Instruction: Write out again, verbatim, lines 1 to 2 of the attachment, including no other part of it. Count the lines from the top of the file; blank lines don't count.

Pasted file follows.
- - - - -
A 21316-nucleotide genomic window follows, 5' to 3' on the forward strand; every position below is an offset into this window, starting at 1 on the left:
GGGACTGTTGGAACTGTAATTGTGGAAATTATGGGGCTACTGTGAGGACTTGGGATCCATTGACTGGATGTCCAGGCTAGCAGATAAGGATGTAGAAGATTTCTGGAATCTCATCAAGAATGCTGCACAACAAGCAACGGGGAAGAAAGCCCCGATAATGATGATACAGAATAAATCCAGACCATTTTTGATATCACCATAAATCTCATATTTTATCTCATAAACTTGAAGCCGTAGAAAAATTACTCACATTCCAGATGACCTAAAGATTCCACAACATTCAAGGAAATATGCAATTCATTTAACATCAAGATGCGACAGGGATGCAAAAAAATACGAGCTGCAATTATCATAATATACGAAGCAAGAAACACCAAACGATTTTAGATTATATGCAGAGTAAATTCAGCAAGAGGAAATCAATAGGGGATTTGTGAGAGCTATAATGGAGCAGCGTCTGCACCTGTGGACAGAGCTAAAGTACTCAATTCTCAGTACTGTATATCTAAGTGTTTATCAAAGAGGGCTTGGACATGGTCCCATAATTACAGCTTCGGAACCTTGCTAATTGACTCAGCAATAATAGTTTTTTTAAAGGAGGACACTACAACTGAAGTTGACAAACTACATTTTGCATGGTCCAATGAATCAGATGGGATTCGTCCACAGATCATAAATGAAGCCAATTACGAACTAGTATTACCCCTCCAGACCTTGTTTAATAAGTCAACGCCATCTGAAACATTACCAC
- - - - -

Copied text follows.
A 21316-nucleotide genomic window follows, 5' to 3' on the forward strand; every position below is an offset into this window, starting at 1 on the left:
GGGACTGTTGGAACTGTAATTGTGGAAATTATGGGGCTACTGTGAGGACTTGGGATCCATTGACTGGATGTCCAGGCTAGCAGATAAGGATGTAGAAGATTTCTGGAATCTCATCAAGAATGCTGCACAACAAGCAACGGGGAAGAAAGCCCCGATAATGATGATACAGAATAAATCCAGACCATTTTTGATATCACCATAAATCTCATATTTTATCTCATAAACTTGAAGCCGTAGAAAAATTACTCACATTCCAGATGACCTAAAGATTCCACAACATTCAAGGAAATATGCAATTCATTTAACATCAAGATGCGACAGGGATGCAAAAAAATACGAGCTGCAATTATCATAATATACGAAGCAAGAAACACCAAACGATTTTAGATTATATGCAGAGTAAATTCAGCAAGAGGAAATCAATAGGGGATTTGTGAGAGCTATAATGGAGCAGCGTCTGCACCTGTGGACAGAGCTAAAGTACTCAATTCTCAGTACTGTATATCTAAGTGTTTATCAAAGAGGGCTTGGACATGGTCCCATAATTACAGCTTCGGAACCTTGCTAATTGACTCAGCAATAATAGTTTTTTTAAAGGAGGACACTACAACTGAAGTTGACAAACTACATTTTGCATGGTCCAATGAATCAGATGGGATTCGTCCACAGATCATAAATGAAGCCAATTACGAACTAGTATTACCCCTCCAGACCTTGTTTAATAAGTCAACGCCATCTGAAACATTACCAC